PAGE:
While we are advocating for effective legislation against plastic waste, we must also design and implement the right policies that bring together key stakeholders, like producers and consumers for adequate information, incentivization, and empowerment to make the right decision for the broader environment. For instance, in London where I reside, shops and supermarkets must charge a fee when you need an extra bag for your purchase. The more bags you need, the more you pay. This policy discourages shoppers from asking for extra plastic bags and encourages the re-use of their bags. I now carry my own bag to shop because little drops of pence make a mighty pound. This kind of policy is not impossible to implement in Nigeria – at least we can start from organised stores and supermarkets.

On the producer and importer side, there must be a tax on plastic packaging components like resins. When producers/importers of plastic packaging components are taxed, it will encourage the use of recycled materials in packaging and reduce the amount of plastic waste generated in Nigeria, especially Lagos. The tax will be enough incentive to persuade companies to switch to more sustainable packaging materials and reduce their carbon footprint. More so, more companies will adopt the popular reduce, reuse, and recycle approach with more recycling opportunities created. This exact kind of policy is already in full force in the UK; maybe we only need to assess its success/failure before we imitate the same in Nigeria.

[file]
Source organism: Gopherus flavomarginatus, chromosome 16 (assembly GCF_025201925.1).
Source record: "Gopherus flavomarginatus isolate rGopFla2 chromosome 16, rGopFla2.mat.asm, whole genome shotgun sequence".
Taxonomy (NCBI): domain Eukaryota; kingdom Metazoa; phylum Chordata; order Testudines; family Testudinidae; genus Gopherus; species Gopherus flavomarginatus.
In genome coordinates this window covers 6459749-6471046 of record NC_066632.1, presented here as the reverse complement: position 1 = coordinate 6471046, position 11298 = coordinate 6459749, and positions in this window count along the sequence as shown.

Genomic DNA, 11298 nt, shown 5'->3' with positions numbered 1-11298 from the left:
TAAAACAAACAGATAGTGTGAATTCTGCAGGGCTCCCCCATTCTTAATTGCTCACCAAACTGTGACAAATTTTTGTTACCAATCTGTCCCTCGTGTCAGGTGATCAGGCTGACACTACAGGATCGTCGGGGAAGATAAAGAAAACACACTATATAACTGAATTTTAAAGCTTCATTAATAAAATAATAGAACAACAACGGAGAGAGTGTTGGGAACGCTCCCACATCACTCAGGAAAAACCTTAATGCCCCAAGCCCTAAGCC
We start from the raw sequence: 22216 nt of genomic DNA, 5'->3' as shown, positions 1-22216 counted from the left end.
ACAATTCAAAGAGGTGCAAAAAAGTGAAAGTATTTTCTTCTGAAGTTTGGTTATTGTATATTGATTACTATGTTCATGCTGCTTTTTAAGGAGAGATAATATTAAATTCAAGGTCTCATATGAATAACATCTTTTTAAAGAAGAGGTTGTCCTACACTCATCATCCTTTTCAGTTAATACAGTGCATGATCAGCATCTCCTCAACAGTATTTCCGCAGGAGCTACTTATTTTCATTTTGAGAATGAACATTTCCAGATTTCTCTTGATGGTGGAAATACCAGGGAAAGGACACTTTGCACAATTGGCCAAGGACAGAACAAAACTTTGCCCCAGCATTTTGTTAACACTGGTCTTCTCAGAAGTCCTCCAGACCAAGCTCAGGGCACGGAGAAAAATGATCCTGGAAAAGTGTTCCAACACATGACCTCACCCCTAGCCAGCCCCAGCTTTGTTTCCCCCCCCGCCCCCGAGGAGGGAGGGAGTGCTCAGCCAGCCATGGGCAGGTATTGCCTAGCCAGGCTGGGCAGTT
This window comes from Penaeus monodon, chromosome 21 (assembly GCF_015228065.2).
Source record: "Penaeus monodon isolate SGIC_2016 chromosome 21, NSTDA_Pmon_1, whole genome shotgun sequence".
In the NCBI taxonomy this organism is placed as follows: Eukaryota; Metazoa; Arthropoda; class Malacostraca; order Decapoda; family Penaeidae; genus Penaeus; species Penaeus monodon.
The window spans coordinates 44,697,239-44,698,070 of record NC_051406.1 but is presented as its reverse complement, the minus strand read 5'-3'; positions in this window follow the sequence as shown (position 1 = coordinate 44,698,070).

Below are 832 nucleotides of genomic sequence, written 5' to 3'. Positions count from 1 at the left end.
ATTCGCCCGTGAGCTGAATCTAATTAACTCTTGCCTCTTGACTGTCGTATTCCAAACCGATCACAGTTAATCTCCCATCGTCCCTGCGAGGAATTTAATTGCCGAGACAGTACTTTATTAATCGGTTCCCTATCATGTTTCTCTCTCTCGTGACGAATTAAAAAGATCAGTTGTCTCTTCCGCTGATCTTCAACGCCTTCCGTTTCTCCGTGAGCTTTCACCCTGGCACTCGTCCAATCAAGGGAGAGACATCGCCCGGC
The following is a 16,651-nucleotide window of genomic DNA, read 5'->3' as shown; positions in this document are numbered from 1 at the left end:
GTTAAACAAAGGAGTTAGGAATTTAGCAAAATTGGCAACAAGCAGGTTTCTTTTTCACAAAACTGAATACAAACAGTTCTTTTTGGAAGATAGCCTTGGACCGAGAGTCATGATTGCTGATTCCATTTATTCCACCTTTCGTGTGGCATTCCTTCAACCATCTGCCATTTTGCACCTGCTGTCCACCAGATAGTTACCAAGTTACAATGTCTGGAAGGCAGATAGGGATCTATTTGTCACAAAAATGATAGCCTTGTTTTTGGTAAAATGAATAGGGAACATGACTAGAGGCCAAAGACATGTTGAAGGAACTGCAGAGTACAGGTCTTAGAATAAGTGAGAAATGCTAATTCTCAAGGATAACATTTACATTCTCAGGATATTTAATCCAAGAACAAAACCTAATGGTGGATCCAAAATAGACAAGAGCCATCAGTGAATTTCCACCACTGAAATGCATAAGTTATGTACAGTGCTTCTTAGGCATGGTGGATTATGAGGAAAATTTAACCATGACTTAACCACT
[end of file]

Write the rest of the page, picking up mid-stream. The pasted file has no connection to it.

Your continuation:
Furthermore, Nigeria’s national orientation agency must step up. We need a countrywide campaign to educate consumers on the dangers of plastic pollution to public health, the environment, and global climate change. The campaign should not just discourage people to use but provide sustainable alternatives. When we ask people to stop doing something without giving them an alternative, it mostly ends in failure. But with an alternative, the old ways will die a natural death and become obsolete in a short time. Producers should be mandated to educate their customers about proper disposal methods for plastic waste on their products through a product information sticker. The Nigeria National Orientation Agency should not just do this as a one-off but make it an annual ritual to increase and sustain sensitization until it becomes a national culture.

Finally, Nigeria must keep an eye on the global fast fashion industry before it becomes a challenge in our fight to curb plastic pollution. The global fast fashion industry is notorious for its contribution to environmental degradation and waste, and we must not add that to Nigeria’s plastic problem. The production and disposal of clothing, often made from synthetic fibers derived from fossil fuels, generate significant amounts of plastic pollution and carbon emissions. By advocating for sustainable fashion practices, promoting circular economy models, and supporting ethical brands, consumers can play a pivotal role in reducing the environmental footprint of the fashion industry. Lots of education and sensitization is necessary here as well.

As Nigeria commemorates World Earth Day, the imperative to confront plastic pollution and safeguard the environment for future generations is clear. By raising awareness of the environmental and health risks posed by plastic pollution, phasing out single-use plastics, advocating for legislative action, rewriting our environment policies, and implementing innovative solutions, Nigeria can pave the way for a cleaner, healthier, and more sustainable future. Let us seize the opportunity presented by World Earth Day to unite in the fight against plastic pollution and embrace a greener, plastic-free Nigeria.

Olamide is a communications professional currently based in London, United Kingdom. He can be reached across social media platforms @olamidefrancis and via